“Humbly asked Him to remove our shortcomings.”
SINCE this Step so specifically concerns itself with humility, we should pause here to consider what humility is and what the practice of it can mean to us.
Indeed, the attainment of greater humility is the foundation principle of each of A.A.’s Twelve Steps. For without some degree of humility, no alcoholic can stay sober at all.
Nearly all A.A.’s have found, too, that unless they develop much more of this precious quality than may be required just for sobriety, they still haven’t much chance of becoming truly happy. Without it, they cannot live to much useful purpose, or, in adversity, be able to summon the faith that can meet any emergency.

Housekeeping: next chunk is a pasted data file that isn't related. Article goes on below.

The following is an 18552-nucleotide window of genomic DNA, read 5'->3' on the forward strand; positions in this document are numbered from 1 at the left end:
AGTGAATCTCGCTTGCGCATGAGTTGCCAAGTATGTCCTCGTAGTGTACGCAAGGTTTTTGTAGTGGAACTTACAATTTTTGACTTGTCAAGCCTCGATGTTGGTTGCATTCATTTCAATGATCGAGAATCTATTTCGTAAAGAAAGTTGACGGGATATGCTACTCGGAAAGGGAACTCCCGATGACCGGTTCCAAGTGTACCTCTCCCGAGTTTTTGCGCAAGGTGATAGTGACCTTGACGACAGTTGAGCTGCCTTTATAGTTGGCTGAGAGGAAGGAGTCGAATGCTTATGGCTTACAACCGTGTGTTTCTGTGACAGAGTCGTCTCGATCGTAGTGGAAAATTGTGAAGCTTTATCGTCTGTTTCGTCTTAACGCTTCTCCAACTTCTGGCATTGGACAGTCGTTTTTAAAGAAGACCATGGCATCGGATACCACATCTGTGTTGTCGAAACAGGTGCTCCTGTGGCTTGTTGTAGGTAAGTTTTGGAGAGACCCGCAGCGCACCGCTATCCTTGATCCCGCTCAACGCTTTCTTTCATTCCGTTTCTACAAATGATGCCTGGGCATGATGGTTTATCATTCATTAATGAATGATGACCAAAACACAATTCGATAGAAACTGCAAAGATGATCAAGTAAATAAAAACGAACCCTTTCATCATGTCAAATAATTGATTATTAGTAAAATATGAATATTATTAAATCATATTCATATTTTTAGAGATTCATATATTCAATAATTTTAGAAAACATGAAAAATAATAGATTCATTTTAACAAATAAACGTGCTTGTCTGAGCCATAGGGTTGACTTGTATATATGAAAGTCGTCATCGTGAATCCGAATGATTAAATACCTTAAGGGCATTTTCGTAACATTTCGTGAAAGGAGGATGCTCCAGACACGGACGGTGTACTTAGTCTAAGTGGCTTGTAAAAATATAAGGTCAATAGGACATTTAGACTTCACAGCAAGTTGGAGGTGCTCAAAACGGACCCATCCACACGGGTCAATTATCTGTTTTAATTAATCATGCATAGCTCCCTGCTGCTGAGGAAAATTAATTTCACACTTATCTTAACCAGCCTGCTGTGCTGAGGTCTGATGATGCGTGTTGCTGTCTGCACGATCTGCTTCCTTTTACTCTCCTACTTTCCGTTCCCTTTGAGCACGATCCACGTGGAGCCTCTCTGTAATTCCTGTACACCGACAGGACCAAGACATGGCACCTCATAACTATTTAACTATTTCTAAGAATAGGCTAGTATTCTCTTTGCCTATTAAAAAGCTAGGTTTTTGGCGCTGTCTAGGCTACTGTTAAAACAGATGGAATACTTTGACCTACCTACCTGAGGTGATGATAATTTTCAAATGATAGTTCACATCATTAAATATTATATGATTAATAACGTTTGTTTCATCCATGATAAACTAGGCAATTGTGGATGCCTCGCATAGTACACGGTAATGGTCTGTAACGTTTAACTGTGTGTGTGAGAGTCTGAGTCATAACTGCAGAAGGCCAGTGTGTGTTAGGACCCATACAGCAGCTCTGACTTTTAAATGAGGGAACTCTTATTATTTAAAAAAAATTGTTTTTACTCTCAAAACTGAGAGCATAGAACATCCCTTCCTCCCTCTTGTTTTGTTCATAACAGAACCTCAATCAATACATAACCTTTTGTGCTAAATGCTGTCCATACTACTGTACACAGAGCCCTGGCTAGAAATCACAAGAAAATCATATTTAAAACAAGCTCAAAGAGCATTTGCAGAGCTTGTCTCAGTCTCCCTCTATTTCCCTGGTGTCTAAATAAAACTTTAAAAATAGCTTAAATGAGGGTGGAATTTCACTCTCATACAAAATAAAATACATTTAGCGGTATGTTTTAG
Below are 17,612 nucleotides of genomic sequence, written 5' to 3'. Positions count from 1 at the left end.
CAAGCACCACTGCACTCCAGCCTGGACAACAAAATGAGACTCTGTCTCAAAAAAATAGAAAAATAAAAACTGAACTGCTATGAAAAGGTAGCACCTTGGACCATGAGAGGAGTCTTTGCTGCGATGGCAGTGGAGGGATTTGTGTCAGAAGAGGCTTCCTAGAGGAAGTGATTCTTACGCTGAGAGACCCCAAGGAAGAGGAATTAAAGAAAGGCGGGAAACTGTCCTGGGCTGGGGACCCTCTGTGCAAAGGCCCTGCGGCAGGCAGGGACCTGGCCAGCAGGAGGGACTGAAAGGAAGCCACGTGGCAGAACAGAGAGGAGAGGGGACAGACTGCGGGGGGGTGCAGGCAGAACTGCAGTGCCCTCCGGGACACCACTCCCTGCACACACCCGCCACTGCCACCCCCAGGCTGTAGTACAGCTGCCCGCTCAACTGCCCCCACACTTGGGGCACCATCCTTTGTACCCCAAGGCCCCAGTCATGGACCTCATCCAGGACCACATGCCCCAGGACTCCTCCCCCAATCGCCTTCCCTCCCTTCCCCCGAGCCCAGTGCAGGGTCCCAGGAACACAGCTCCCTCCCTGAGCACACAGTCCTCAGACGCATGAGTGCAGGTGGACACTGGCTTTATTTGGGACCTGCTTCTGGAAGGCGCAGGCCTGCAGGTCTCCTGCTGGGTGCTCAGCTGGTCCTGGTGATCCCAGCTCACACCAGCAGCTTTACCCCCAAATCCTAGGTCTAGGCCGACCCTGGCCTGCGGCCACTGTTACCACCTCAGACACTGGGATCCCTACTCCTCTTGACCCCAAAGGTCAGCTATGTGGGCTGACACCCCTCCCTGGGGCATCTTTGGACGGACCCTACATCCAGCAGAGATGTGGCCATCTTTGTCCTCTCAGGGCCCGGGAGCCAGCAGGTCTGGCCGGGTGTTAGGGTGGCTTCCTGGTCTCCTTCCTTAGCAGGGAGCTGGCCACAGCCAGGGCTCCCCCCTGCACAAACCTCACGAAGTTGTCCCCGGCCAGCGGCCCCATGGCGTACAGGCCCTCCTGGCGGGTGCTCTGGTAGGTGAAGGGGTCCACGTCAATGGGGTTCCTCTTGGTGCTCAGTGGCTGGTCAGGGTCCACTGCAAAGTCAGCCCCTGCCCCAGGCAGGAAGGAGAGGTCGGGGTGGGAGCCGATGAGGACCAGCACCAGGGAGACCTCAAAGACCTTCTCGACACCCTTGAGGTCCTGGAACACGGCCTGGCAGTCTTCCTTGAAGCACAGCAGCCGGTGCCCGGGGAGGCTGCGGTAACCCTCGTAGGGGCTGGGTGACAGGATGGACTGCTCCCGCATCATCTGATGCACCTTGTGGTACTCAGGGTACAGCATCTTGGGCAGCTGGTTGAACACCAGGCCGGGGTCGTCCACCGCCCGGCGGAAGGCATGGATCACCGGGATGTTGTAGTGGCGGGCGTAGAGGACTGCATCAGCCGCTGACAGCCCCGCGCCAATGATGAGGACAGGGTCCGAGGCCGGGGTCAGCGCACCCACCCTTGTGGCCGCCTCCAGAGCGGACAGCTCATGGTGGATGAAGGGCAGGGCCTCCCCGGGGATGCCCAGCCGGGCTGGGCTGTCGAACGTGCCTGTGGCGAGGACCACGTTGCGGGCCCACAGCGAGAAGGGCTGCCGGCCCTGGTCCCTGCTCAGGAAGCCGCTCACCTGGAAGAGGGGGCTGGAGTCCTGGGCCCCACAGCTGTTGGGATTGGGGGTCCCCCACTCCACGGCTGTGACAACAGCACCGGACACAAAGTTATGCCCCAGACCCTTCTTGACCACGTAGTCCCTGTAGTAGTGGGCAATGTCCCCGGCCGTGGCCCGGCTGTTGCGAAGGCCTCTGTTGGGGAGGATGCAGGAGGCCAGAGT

Humility, as a word and as an ideal, has a very bad time of it in our world. Not only is the idea misunderstood; the word itself is often intensely disliked. Many people haven’t even a nodding acquaintance with humility as a way of life. Much of the everyday talk we hear, and a great deal of what we read, highlights man’s pride in his own achievements.
Twelve Steps and Twelve Traditions, page 70. Copyright © 1981
Alcoholics Anonymous World Services, Inc.
Seventh Step Prayer
I am now willing that you should have all of me, good and bad.
I pray that you now remove from me every single defect of character
which stands in the way of my usefulness to you and my fellows.
Grant me strength, as I go out from here to do your bidding.